Their stock selection process isn’t just about finding cheap shares – the stock must also be sustainable and pass the ‘profit stream’ test.

As well as pouring over accounts and results, the duo take time to meet the managers behind the companies they’re investing in.

Hamilton, says: “Twice a year we’re routing round the reports and results. This sets the framework but through the year, there may be 100 companies we’re interested in but 30 companies that will get through. During the rest of the year we’re meeting the management teams.

“I can tell you from a quantitative basis that if we had bought everything on an automated basis, we wouldn’t have outperformed. If we didn’t meet the management, would we be doing better or worse? For us, our hit rate and performance looks like it’s better if we’re meeting companies. It definitely works for us though it might not for others.”

She adds: “For every £1 invested, this should generate as good if not a better return; nowhere in the reports or accounts will it tell you that. We recently met with a high street retailer who revealed it will take 10 years to make money, showing the competitive environment. But others will get their pay back in three years. You can only get information like that by meeting management teams and it’s invaluable to us.”

The duo reveal that they have an automated system which tells them how many days it’s been since they last met a company manager.

“It’s more mechanically organised; visibility is tough in the UK, but by meeting the team, we hope that we’ve avoided any blow ups,” she says.

Godber adds: “The reports and disclosure are great but some of the level of detail we require you just can’t get. The second more tangible benefit is seeing whether businesses speak our language. Do you invest in the company, do you put a £1 down to generate a good return on capital, do you have that meet and beat expectation imbedded in what you do or are you guilty of always slightly overpromising? Those two bits I don’t see how we would be able to answer.”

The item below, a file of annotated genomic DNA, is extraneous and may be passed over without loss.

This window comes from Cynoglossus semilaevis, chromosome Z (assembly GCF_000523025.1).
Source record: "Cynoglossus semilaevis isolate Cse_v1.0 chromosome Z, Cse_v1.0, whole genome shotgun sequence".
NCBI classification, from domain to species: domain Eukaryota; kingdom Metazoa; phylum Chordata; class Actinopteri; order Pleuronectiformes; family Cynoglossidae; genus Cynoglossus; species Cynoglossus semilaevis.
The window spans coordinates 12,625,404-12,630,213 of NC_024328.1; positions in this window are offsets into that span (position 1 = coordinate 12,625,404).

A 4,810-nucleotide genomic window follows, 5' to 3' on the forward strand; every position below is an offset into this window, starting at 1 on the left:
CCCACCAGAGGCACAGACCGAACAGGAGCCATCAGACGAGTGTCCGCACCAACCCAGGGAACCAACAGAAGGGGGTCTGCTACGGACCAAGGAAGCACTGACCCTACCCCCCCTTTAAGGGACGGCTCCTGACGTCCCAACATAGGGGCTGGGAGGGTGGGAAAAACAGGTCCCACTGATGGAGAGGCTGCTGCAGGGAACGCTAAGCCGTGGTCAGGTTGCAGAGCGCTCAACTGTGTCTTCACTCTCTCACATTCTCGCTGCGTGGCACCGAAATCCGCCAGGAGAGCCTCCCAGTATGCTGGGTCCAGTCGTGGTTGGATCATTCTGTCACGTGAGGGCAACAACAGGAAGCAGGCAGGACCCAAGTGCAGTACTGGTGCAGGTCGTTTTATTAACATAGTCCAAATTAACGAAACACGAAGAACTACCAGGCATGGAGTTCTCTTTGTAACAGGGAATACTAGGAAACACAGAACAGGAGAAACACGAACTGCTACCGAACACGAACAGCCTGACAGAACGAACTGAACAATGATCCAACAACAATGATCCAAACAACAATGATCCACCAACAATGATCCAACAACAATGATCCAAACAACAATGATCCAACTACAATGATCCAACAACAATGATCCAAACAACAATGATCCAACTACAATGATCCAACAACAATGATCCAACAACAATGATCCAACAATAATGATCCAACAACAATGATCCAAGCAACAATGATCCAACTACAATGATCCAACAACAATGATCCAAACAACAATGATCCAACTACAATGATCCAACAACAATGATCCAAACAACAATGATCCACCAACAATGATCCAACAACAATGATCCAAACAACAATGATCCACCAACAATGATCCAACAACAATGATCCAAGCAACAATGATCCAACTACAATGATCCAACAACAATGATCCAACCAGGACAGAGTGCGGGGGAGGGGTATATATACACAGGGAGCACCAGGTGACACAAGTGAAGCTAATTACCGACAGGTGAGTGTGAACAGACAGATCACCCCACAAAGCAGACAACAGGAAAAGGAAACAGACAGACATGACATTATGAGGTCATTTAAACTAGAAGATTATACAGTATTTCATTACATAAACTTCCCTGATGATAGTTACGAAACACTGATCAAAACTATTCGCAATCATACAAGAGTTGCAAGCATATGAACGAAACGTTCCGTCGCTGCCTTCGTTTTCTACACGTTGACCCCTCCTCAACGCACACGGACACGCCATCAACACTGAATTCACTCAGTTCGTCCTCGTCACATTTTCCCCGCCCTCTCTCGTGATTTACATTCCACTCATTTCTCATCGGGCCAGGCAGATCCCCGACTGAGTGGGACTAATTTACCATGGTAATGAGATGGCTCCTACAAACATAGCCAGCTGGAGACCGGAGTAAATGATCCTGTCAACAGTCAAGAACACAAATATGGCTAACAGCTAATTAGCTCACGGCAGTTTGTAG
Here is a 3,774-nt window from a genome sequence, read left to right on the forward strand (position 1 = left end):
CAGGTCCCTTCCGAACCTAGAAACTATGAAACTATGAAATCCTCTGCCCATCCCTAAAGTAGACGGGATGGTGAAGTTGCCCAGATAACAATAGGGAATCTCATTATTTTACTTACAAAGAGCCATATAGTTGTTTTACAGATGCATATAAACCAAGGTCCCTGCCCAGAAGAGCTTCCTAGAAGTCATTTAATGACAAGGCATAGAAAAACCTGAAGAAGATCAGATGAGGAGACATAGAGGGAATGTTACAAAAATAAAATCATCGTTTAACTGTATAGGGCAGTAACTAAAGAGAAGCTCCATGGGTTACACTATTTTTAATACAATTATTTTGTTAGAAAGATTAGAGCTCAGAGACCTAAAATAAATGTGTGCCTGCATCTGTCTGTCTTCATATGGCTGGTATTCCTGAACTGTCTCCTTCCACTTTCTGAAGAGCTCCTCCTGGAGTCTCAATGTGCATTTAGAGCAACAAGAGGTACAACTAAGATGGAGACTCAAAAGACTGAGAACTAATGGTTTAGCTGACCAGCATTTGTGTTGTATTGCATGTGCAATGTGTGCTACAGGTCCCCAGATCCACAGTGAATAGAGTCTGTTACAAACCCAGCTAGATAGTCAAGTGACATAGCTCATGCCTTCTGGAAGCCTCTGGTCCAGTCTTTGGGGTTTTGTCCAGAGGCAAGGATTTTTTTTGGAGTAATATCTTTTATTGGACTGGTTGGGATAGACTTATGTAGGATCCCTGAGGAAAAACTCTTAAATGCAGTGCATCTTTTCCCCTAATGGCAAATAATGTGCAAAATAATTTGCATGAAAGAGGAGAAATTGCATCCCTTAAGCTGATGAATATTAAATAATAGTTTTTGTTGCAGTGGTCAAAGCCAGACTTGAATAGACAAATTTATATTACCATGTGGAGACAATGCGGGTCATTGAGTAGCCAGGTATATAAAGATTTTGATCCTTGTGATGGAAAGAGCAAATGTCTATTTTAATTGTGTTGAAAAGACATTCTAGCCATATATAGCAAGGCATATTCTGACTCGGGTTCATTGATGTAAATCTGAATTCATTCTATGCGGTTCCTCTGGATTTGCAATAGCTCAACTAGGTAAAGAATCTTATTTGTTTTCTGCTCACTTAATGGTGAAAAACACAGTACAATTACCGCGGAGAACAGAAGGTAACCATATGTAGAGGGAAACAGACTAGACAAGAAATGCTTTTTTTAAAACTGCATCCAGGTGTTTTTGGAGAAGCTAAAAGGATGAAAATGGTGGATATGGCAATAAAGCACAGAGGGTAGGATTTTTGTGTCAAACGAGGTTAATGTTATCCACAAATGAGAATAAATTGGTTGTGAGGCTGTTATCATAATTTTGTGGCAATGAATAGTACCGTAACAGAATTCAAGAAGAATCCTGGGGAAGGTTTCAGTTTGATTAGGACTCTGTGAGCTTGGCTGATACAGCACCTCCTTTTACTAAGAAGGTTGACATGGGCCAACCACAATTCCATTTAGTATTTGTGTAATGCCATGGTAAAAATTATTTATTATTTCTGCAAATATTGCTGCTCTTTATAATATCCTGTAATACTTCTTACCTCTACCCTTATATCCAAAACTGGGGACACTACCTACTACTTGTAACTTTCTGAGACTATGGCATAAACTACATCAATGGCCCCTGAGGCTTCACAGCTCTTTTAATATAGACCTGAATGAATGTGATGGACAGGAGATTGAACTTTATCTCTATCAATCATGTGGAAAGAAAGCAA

Since launch, the fund has returned 20.4% vs 11.1% from its benchmark FTSE All Share Index.

‘No right or wrong way to manage funds’

Ben Yearsley, director at Shore Financial Planning, says it’s all to do with the individual process of the fund manager. Some rely on extensive company management to give them an edge; backing management that have delivered for them in the past. Whereas others rely solely on their own skill in analysing the report and accounts of a business in order to make decisions on what companies to invest in and therefore they’re not interested in meeting management.

“Company management can’t give information that isn’t in the public domain in a meeting with fund managers so it’s really about assessing their competence and understanding of the business.

“It’s probably more important the smaller the company is to meet the management and make an assessment as to their suitability as in small companies, senior management can have a much quicker and more direct impact on the future of the business. Whereas company management meetings with large companies will probably not give you a great deal of insight. Bad management can ruin a good company whereas good management can turn a bad company around.”

Yearsley says the fact that the CEO may be ‘nice’ is an issue to contend with, liking it to “a fund manager who is a good presenter but isn’t necessarily a good fund manager”.

He adds: “Judging how good or bad management is comes from experience and making mistakes.”

On a personal level, Yearsley says the majority of funds he holds have managers who insist on meeting company management before investing in a business.